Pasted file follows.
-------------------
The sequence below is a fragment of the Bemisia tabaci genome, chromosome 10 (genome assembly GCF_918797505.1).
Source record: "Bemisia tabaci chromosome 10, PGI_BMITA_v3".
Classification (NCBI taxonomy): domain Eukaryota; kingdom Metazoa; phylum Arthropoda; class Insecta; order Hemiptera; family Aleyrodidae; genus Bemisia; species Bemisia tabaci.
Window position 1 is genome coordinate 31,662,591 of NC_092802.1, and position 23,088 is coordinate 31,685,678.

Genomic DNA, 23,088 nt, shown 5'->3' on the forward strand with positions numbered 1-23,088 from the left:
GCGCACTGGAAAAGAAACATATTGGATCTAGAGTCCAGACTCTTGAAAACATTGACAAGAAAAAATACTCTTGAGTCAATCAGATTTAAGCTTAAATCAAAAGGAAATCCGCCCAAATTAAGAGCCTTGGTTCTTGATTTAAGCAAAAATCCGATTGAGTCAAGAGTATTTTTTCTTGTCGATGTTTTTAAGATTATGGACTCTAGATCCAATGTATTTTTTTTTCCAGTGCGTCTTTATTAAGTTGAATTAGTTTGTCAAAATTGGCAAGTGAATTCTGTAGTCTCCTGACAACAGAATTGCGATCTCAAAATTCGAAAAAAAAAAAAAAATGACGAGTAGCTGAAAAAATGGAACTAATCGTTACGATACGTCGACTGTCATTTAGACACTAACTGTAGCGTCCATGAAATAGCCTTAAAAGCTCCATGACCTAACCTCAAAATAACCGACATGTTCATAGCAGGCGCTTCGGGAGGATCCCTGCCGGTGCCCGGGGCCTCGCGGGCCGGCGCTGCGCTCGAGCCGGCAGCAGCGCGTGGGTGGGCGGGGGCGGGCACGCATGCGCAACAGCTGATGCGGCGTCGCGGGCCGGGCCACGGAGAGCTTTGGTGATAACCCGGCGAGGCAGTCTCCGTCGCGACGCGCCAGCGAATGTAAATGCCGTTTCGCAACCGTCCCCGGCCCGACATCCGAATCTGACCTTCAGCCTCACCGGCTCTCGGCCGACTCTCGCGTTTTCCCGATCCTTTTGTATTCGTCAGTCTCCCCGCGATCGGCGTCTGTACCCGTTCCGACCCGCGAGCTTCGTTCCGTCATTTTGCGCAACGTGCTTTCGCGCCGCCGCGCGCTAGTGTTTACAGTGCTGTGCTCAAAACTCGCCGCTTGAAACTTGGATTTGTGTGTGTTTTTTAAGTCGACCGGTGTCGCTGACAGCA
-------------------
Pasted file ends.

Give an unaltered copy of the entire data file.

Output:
The sequence below is a fragment of the Bemisia tabaci genome, chromosome 10 (genome assembly GCF_918797505.1).
Source record: "Bemisia tabaci chromosome 10, PGI_BMITA_v3".
Classification (NCBI taxonomy): domain Eukaryota; kingdom Metazoa; phylum Arthropoda; class Insecta; order Hemiptera; family Aleyrodidae; genus Bemisia; species Bemisia tabaci.
Window position 1 is genome coordinate 31,662,591 of NC_092802.1, and position 23,088 is coordinate 31,685,678.

Genomic DNA, 23,088 nt, shown 5'->3' on the forward strand with positions numbered 1-23,088 from the left:
GCGCACTGGAAAAGAAACATATTGGATCTAGAGTCCAGACTCTTGAAAACATTGACAAGAAAAAATACTCTTGAGTCAATCAGATTTAAGCTTAAATCAAAAGGAAATCCGCCCAAATTAAGAGCCTTGGTTCTTGATTTAAGCAAAAATCCGATTGAGTCAAGAGTATTTTTTCTTGTCGATGTTTTTAAGATTATGGACTCTAGATCCAATGTATTTTTTTTTCCAGTGCGTCTTTATTAAGTTGAATTAGTTTGTCAAAATTGGCAAGTGAATTCTGTAGTCTCCTGACAACAGAATTGCGATCTCAAAATTCGAAAAAAAAAAAAAAATGACGAGTAGCTGAAAAAATGGAACTAATCGTTACGATACGTCGACTGTCATTTAGACACTAACTGTAGCGTCCATGAAATAGCCTTAAAAGCTCCATGACCTAACCTCAAAATAACCGACATGTTCATAGCAGGCGCTTCGGGAGGATCCCTGCCGGTGCCCGGGGCCTCGCGGGCCGGCGCTGCGCTCGAGCCGGCAGCAGCGCGTGGGTGGGCGGGGGCGGGCACGCATGCGCAACAGCTGATGCGGCGTCGCGGGCCGGGCCACGGAGAGCTTTGGTGATAACCCGGCGAGGCAGTCTCCGTCGCGACGCGCCAGCGAATGTAAATGCCGTTTCGCAACCGTCCCCGGCCCGACATCCGAATCTGACCTTCAGCCTCACCGGCTCTCGGCCGACTCTCGCGTTTTCCCGATCCTTTTGTATTCGTCAGTCTCCCCGCGATCGGCGTCTGTACCCGTTCCGACCCGCGAGCTTCGTTCCGTCATTTTGCGCAACGTGCTTTCGCGCCGCCGCGCGCTAGTGTTTACAGTGCTGTGCTCAAAACTCGCCGCTTGAAACTTGGATTTGTGTGTGTTTTTTAAGTCGACCGGTGTCGCTGACAGCA